Back-end enabler model
So far, I have shed light onto the relatively flashy Insurtech movement, which people tend to call a "disruptive innovation", but it's not only about this kind of business approach.
As one of the leaders of Japan's startup community, I have been trying to market to the incumbents of the financial industry the idea of the "10x rule" devised by Mr. Peter Thiel, a well-known venture capitalist in the US. Essentially, if any element of a service is improved by 10 times or more than existing services, then it is not a mere improvement but deserves to be recognized as an innovation. If we can do something 10 times faster, 10 times cheaper, or 10 times more efficiently than what we have been doing until now, it will create an overwhelming advantage over competitors and become a driving force to innovate the existing business model. According to this rule, Insurtech does not only sit on the front-end, such as in the form of greatly improved insurance products that use customer data, other sexy services for consumers or SMEs that leverage technologies and data, but there are also huge markets on the back-end of the insurance business that potentially achieve 10 times greater results than before.
As with other types of financial services, the core value of insurance services lies in their precise operation while complying with regulations. In the course of processing the day-to-day operations, an enormous amount of data is potentially being generated. If the incumbents can successfully create a system that converts the day-to-day analog activities of each of their divisions into real-time digital data, collect it throughout the divisions, and analyze it to extract intelligence that would not be possible through an analog operation, then they are able to create within the firm an environment similar to one that front-end Insurtech attempts to create outside of itself. Thus, Insurtech on the back-end will be looking at exactly the same approach as Insurtech on the front-end. In other words, by generating large amounts of internal business data across divisions in a digital format and combining the analyzed knowledge, it is possible to improve the speed, efficiency and accuracy of business processes by 10 times more than before.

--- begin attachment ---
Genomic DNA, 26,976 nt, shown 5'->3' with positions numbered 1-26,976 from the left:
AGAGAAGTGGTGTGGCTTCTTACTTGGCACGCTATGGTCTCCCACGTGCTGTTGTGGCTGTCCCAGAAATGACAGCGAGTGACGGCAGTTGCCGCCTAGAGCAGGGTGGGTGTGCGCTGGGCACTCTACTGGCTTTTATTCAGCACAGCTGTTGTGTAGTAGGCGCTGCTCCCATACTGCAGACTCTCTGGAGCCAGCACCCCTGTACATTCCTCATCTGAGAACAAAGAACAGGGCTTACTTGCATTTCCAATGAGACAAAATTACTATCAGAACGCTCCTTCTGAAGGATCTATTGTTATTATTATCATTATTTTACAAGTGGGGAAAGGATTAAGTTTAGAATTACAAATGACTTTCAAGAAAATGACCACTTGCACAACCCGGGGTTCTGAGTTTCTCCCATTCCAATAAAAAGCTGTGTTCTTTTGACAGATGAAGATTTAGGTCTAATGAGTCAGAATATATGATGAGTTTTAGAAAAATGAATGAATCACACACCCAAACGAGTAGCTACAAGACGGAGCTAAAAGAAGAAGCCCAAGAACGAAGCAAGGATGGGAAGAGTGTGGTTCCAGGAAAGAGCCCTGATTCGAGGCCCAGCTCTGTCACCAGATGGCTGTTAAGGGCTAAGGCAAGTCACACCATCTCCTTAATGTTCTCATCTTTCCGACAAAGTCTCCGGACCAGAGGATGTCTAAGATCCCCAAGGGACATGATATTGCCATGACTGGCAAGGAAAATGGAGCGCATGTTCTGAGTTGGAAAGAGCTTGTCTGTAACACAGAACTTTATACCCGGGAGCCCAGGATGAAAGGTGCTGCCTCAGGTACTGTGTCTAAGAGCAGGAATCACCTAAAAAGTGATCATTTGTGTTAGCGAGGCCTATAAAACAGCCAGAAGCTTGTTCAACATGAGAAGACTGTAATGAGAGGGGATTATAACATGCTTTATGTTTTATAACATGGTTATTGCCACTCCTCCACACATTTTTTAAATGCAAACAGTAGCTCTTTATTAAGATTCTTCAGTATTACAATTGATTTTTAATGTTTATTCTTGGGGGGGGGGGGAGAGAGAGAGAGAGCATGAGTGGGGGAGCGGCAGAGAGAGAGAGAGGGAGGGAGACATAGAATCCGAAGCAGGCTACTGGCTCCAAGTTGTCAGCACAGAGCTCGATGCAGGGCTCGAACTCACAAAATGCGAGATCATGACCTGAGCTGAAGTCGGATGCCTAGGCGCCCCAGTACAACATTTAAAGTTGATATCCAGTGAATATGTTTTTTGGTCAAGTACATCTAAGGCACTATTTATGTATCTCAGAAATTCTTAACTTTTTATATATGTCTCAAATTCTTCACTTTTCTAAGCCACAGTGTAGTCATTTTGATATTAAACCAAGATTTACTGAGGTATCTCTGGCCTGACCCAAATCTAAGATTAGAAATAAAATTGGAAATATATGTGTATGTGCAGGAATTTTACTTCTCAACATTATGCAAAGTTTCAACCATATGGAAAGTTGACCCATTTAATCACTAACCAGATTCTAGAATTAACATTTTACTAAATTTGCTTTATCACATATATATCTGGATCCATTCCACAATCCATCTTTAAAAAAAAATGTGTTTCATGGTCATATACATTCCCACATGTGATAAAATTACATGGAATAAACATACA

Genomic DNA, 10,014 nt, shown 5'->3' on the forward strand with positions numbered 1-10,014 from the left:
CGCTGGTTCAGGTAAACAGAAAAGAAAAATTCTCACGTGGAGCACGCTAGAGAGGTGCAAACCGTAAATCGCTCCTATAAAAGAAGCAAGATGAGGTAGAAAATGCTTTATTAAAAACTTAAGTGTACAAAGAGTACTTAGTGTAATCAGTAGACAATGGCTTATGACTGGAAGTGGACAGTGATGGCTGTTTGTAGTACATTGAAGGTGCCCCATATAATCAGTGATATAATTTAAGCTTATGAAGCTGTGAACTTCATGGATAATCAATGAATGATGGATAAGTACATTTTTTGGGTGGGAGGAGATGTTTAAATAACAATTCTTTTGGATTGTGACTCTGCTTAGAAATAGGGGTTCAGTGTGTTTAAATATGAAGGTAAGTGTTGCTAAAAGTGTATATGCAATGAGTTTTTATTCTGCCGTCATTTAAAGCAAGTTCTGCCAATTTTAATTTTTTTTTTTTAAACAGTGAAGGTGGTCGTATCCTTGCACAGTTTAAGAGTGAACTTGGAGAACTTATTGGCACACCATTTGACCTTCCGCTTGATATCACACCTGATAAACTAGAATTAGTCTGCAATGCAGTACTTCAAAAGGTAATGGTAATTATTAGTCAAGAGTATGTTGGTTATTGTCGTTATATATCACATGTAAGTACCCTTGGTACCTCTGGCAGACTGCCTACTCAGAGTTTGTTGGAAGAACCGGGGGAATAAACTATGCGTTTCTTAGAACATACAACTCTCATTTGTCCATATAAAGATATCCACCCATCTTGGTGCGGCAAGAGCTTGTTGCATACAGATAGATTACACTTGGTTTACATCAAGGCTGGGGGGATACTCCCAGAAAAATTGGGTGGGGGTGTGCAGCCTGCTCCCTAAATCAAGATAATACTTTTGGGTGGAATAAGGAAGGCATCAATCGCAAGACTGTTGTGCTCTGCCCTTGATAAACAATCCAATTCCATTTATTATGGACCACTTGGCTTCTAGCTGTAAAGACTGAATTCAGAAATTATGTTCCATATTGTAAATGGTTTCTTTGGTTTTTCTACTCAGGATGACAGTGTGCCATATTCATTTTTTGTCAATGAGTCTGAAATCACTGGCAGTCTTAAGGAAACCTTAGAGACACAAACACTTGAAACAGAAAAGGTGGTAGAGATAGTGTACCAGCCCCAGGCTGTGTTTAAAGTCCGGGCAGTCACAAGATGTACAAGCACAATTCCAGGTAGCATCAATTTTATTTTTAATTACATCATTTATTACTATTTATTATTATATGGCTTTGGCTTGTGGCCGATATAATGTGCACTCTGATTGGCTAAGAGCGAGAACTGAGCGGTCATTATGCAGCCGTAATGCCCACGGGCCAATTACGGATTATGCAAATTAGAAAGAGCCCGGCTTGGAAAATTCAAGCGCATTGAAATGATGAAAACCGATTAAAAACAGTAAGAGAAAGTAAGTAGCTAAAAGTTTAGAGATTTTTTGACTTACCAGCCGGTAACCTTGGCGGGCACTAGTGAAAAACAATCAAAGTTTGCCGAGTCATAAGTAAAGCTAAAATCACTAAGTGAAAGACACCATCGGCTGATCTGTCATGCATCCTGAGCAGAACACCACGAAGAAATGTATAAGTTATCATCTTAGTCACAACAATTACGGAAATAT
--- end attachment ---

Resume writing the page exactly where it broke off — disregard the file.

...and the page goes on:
Incumbents in Japan tend to see the new technologies just as a means of cost reduction by cutting human resources. By having such a notion in mind, they tend to delegate the introduction of technology to each division, without any strategic thought of collecting data cross-divisionally and utilizing it to achieve a "10x goal". This is the wrong approach, at least within the context of innovation. If incumbents are able to utilize data cross-divisionally and improve their business 10 times better than before, in any aspect, they may be able to positively disrupt the existing way of doing business and gain a great advantage over their competitors. Moreover, the incumbents who can successfully create 10 times better services may deploy them to third parties to keep their services competitive by laying their services open to those outside the firm. Actually, this is how Amazon.com revolutionized the field of server resources and fulfillment services, and now keeps their services competitive over everyone else.
Applying what Fintech has achieved to insurance services
As far as the Japanese insurance industry goes, it would be taken more seriously if the Fintech outcome is incorporated into insurance services. What seems to be worth considering from this point of view for the Japanese insurance sector is the creation of an ecosystem where suppliers of other business areas go through open APIs and insurers attempt to provide better customer experiences in the area of payments, such as the payment of premiums, benefits, and insurance-collateralized loans.